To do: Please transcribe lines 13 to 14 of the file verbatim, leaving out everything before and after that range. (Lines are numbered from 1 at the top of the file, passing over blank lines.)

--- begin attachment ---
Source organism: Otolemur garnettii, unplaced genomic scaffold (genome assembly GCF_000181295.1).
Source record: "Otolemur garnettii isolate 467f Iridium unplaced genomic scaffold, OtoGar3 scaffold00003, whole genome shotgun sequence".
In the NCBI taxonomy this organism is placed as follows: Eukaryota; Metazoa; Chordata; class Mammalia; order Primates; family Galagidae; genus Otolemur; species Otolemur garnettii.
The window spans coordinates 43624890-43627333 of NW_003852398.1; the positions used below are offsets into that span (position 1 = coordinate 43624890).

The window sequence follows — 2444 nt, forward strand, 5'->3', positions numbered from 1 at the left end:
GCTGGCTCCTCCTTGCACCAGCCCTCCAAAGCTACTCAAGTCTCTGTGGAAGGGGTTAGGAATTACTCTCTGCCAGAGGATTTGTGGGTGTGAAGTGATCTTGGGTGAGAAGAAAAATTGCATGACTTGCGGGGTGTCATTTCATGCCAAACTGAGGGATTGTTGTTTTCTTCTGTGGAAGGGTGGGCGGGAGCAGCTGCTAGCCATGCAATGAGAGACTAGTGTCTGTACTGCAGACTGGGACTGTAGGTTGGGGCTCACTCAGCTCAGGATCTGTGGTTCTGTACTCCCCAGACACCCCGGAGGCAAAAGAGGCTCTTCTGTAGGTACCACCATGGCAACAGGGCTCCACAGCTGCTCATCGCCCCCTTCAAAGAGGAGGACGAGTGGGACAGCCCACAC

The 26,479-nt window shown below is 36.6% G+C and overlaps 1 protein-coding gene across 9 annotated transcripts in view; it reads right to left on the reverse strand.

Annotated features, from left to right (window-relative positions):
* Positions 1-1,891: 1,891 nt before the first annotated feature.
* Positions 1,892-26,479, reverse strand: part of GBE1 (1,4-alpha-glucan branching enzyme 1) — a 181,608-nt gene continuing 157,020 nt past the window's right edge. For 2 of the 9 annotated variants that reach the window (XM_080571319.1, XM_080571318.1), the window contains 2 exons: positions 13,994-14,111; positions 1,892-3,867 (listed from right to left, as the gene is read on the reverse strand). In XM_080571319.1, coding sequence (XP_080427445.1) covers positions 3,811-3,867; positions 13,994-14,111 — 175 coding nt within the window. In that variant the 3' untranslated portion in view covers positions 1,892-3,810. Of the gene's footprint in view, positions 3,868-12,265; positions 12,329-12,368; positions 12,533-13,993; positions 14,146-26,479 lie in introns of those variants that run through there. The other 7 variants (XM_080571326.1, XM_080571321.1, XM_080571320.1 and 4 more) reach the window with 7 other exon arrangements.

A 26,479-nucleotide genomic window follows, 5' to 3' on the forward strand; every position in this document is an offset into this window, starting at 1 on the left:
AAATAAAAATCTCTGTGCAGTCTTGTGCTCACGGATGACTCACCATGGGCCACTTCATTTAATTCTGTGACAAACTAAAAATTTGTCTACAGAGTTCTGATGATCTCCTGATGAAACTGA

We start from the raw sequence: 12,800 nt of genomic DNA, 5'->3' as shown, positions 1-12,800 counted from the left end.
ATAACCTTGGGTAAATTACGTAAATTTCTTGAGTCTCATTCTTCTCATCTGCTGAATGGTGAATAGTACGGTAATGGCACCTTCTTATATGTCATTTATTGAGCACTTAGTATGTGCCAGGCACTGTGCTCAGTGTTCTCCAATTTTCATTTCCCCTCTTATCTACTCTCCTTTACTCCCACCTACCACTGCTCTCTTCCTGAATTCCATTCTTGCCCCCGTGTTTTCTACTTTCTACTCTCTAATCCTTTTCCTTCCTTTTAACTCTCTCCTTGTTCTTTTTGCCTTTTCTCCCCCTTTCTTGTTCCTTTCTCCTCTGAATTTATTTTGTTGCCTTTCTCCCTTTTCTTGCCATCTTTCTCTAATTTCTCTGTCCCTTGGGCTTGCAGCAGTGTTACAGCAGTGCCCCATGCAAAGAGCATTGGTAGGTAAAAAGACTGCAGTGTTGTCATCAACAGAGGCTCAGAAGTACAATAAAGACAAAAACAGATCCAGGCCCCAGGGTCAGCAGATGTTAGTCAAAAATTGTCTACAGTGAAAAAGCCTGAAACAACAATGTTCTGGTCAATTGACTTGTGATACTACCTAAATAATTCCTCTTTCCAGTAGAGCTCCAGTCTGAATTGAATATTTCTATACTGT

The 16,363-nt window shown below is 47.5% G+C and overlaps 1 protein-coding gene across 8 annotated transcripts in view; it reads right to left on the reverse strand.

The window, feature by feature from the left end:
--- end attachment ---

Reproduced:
We start from the raw sequence: 12,800 nt of genomic DNA, 5'->3' as shown, positions 1-12,800 counted from the left end.
ATAACCTTGGGTAAATTACGTAAATTTCTTGAGTCTCATTCTTCTCATCTGCTGAATGGTGAATAGTACGGTAATGGCACCTTCTTATATGTCATTTATTGAGCACTTAGTATGTGCCAGGCACTGTGCTCAGTGTTCTCCAATTTTCATTTCCCCTCTTATCTACTCTCCTTTACTCCCACCTACCACTGCTCTCTTCCTGAATTCCATTCTTGCCCCCGTGTTTTCTACTTTCTACTCTCTAATCCTTTTCCTTCCTTTTAACTCTCTCCTTGTTCTTTTTGCCTTTTCTCCCCCTTTCTTGTTCCTTTCTCCTCTGAATTTATTTTGTTGCCTTTCTCCCTTTTCTTGCCATCTTTCTCTAATTTCTCTGTCCCTTGGGCTTGCAGCAGTGTTACAGCAGTGCCCCATGCAAAGAGCATTGGTAGGTAAAAAGACTGCAGTGTTGTCATCAACAGAGGCTCAGAAGTACAATAAAGACAAAAACAGATCCAGGCCCCAGGGTCAGCAGATGTTAGTCAAAAATTGTCTACAGTGAAAAAGCCTGAAACAACAATGTTCTGGTCAATTGACTTGTGATACTACCTAAATAATTCCTCTTTCCAGTAGAGCTCCAGTCTGAATTGAATATTTCTATACTGT